As member of the Sugar community, I'm very happy to read from Jono Bacon the Ubuntu plans about what he calls opportunistic programmers. In Sugar we believe that doing is an important part of learning, that's one of the reasons for considering free software a fundamental part of what we do.
Though the goals stated in the referred post match almost exactly what we are aiming for as well, I find something missing: bigger components to create your applications with. Python, the GNOME platform and DesktopCouch are awesome technologies that fit very well for this purpose (Sugar itself is built on Python and GNOME) but the components provided are rather small, meaning that you need to build all the functionality you need from these small bricks. What if you want to generate a PDF and want a real-time preview? Or an ODT document? One that users edit collaboratively across the network in real time? Would you have to write those thousands of lines yourself?
We have thought that by also providing coarse components such as Abiword, Evince, Mozilla and Gnash that people can use in their applications, what user-programmers can do widens considerably, keeping the complexity of their own code to a minimum.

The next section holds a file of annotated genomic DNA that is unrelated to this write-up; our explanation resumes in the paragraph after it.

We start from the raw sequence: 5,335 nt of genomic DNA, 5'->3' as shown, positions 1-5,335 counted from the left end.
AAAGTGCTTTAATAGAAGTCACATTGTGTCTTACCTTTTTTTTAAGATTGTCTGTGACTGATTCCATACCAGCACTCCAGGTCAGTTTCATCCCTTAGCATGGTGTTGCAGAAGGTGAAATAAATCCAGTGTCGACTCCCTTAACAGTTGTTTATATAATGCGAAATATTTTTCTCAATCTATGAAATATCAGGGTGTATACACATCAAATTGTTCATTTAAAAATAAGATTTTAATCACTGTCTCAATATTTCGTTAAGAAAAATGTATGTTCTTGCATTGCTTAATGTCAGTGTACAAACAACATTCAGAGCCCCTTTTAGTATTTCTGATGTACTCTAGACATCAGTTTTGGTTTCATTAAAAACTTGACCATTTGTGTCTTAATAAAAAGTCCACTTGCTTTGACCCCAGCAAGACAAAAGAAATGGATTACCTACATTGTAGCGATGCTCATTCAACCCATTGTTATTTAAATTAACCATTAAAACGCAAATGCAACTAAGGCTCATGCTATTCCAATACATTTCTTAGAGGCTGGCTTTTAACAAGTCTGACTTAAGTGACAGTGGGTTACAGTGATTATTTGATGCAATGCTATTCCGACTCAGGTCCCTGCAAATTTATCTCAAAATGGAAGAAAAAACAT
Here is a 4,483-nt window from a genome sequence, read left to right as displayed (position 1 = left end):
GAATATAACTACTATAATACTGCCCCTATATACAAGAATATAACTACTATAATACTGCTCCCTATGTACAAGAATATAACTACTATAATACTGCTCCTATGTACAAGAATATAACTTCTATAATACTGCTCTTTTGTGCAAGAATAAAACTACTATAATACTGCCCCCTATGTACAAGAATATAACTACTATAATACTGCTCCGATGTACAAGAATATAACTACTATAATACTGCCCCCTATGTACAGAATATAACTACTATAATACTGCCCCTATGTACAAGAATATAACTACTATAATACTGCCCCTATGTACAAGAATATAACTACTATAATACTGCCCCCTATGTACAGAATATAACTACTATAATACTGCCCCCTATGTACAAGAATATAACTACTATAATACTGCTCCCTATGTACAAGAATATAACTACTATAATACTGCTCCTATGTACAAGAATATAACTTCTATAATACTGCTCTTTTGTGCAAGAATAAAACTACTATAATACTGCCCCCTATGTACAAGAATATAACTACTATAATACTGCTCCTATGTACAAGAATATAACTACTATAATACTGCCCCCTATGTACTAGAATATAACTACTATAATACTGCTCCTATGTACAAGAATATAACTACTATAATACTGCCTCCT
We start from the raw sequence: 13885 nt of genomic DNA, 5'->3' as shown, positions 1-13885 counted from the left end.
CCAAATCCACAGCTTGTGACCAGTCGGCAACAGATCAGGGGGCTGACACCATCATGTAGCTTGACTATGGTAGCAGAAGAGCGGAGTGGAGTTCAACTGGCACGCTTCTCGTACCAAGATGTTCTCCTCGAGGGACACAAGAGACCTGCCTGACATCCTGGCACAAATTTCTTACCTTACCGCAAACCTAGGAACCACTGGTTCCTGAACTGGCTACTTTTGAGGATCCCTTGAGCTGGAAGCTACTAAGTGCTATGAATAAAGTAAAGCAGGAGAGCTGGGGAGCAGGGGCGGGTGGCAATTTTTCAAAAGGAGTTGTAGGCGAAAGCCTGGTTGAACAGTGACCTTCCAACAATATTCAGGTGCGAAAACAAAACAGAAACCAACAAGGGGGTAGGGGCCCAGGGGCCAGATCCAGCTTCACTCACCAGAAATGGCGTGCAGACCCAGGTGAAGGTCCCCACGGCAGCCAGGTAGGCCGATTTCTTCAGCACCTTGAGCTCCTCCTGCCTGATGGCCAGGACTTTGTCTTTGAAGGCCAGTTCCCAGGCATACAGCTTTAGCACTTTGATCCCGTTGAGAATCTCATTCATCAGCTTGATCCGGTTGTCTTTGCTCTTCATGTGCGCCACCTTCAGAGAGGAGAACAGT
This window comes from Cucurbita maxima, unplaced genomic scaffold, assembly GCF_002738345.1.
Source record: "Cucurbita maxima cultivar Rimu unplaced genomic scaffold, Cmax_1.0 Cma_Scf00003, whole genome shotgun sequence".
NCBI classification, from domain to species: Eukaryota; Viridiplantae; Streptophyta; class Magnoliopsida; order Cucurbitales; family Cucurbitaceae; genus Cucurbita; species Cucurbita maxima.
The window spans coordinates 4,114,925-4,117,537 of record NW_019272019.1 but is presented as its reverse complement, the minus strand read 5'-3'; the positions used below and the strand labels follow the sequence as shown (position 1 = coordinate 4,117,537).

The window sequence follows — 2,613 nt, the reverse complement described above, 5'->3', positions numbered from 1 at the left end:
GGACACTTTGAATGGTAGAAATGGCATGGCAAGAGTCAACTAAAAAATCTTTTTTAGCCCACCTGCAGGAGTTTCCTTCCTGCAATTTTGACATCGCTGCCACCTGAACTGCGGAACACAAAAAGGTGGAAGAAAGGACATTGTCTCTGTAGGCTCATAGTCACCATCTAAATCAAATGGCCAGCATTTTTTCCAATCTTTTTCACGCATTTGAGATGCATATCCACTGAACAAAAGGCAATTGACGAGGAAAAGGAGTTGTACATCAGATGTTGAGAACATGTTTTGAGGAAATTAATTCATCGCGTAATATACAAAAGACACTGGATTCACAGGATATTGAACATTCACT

I know this will sound to some as too much like Bonobo, but really, this is so much more light-weight both in computational and human resources terms, and most importantly, it's being widely used today. My post about embedding evince is the most popular in this blog, one year after it was written.
I would like to see a bigger effort from GNOME application developers so their code can be reused in this way. It helps to all those people building new user experiences based on GNOME (no more #ifdef HILDON!) and also can lower the pressure that users with marginal or specially complex needs put sometimes on GNOME developers.